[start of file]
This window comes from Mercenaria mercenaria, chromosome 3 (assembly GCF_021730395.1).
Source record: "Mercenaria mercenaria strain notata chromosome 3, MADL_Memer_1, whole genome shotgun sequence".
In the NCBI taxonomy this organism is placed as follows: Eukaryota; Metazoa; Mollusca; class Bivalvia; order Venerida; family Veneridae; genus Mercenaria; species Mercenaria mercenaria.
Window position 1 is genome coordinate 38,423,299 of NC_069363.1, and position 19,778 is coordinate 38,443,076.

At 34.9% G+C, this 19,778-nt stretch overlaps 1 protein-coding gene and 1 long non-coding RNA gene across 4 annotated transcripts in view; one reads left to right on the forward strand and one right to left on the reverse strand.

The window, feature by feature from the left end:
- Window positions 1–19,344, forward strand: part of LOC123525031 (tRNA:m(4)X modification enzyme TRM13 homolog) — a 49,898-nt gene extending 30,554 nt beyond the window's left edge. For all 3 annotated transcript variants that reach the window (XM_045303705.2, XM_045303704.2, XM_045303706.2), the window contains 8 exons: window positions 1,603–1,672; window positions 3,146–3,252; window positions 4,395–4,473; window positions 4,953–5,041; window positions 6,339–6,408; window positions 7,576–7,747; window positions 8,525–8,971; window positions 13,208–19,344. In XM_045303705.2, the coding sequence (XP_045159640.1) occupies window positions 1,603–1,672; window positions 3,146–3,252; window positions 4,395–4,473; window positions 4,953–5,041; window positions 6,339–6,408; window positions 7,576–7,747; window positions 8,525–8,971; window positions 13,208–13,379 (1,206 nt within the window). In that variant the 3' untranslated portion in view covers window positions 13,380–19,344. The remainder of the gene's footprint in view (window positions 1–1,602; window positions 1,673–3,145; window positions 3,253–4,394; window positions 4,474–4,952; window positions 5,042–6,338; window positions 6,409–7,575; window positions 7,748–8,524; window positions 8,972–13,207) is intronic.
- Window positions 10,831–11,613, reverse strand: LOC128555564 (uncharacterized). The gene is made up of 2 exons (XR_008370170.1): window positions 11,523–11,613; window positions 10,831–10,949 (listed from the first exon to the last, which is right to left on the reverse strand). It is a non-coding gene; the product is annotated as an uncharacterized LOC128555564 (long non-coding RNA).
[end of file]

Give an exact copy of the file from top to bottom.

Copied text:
This window comes from Mercenaria mercenaria, chromosome 3 (assembly GCF_021730395.1).
Source record: "Mercenaria mercenaria strain notata chromosome 3, MADL_Memer_1, whole genome shotgun sequence".
In the NCBI taxonomy this organism is placed as follows: Eukaryota; Metazoa; Mollusca; class Bivalvia; order Venerida; family Veneridae; genus Mercenaria; species Mercenaria mercenaria.
Window position 1 is genome coordinate 38,423,299 of NC_069363.1, and position 19,778 is coordinate 38,443,076.

At 34.9% G+C, this 19,778-nt stretch overlaps 1 protein-coding gene and 1 long non-coding RNA gene across 4 annotated transcripts in view; one reads left to right on the forward strand and one right to left on the reverse strand.

The window, feature by feature from the left end:
- Window positions 1–19,344, forward strand: part of LOC123525031 (tRNA:m(4)X modification enzyme TRM13 homolog) — a 49,898-nt gene extending 30,554 nt beyond the window's left edge. For all 3 annotated transcript variants that reach the window (XM_045303705.2, XM_045303704.2, XM_045303706.2), the window contains 8 exons: window positions 1,603–1,672; window positions 3,146–3,252; window positions 4,395–4,473; window positions 4,953–5,041; window positions 6,339–6,408; window positions 7,576–7,747; window positions 8,525–8,971; window positions 13,208–19,344. In XM_045303705.2, the coding sequence (XP_045159640.1) occupies window positions 1,603–1,672; window positions 3,146–3,252; window positions 4,395–4,473; window positions 4,953–5,041; window positions 6,339–6,408; window positions 7,576–7,747; window positions 8,525–8,971; window positions 13,208–13,379 (1,206 nt within the window). In that variant the 3' untranslated portion in view covers window positions 13,380–19,344. The remainder of the gene's footprint in view (window positions 1–1,602; window positions 1,673–3,145; window positions 3,253–4,394; window positions 4,474–4,952; window positions 5,042–6,338; window positions 6,409–7,575; window positions 7,748–8,524; window positions 8,972–13,207) is intronic.
- Window positions 10,831–11,613, reverse strand: LOC128555564 (uncharacterized). The gene is made up of 2 exons (XR_008370170.1): window positions 11,523–11,613; window positions 10,831–10,949 (listed from the first exon to the last, which is right to left on the reverse strand). It is a non-coding gene; the product is annotated as an uncharacterized LOC128555564 (long non-coding RNA).